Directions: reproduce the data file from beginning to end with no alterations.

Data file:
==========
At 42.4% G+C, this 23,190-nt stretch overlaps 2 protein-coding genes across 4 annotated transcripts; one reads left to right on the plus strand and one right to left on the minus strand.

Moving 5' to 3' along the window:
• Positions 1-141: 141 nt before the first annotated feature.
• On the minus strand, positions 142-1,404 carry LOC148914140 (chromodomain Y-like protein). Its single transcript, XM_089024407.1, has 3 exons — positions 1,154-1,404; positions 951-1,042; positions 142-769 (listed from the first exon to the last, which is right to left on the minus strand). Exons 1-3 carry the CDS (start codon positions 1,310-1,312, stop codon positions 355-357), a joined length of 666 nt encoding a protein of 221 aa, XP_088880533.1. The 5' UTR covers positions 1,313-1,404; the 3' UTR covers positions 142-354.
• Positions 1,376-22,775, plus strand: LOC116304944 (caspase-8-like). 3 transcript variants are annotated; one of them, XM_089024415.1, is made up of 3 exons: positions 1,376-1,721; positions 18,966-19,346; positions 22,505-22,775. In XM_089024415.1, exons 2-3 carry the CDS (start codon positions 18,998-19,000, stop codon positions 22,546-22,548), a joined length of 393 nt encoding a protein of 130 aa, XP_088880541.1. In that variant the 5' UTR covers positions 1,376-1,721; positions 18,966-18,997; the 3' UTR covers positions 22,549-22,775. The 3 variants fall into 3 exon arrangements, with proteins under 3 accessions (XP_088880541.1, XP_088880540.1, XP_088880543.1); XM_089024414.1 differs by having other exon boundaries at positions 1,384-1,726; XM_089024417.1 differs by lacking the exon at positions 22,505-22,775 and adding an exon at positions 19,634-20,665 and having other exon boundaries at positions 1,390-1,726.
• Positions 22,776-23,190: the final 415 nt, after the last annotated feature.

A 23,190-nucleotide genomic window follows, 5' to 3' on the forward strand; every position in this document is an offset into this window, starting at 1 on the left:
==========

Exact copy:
At 42.4% G+C, this 23,190-nt stretch overlaps 2 protein-coding genes across 4 annotated transcripts; one reads left to right on the plus strand and one right to left on the minus strand.

Moving 5' to 3' along the window:
• Positions 1-141: 141 nt before the first annotated feature.
• On the minus strand, positions 142-1,404 carry LOC148914140 (chromodomain Y-like protein). Its single transcript, XM_089024407.1, has 3 exons — positions 1,154-1,404; positions 951-1,042; positions 142-769 (listed from the first exon to the last, which is right to left on the minus strand). Exons 1-3 carry the CDS (start codon positions 1,310-1,312, stop codon positions 355-357), a joined length of 666 nt encoding a protein of 221 aa, XP_088880533.1. The 5' UTR covers positions 1,313-1,404; the 3' UTR covers positions 142-354.
• Positions 1,376-22,775, plus strand: LOC116304944 (caspase-8-like). 3 transcript variants are annotated; one of them, XM_089024415.1, is made up of 3 exons: positions 1,376-1,721; positions 18,966-19,346; positions 22,505-22,775. In XM_089024415.1, exons 2-3 carry the CDS (start codon positions 18,998-19,000, stop codon positions 22,546-22,548), a joined length of 393 nt encoding a protein of 130 aa, XP_088880541.1. In that variant the 5' UTR covers positions 1,376-1,721; positions 18,966-18,997; the 3' UTR covers positions 22,549-22,775. The 3 variants fall into 3 exon arrangements, with proteins under 3 accessions (XP_088880541.1, XP_088880540.1, XP_088880543.1); XM_089024414.1 differs by having other exon boundaries at positions 1,384-1,726; XM_089024417.1 differs by lacking the exon at positions 22,505-22,775 and adding an exon at positions 19,634-20,665 and having other exon boundaries at positions 1,390-1,726.
• Positions 22,776-23,190: the final 415 nt, after the last annotated feature.

A 23,190-nucleotide genomic window follows, 5' to 3' on the forward strand; every position in this document is an offset into this window, starting at 1 on the left: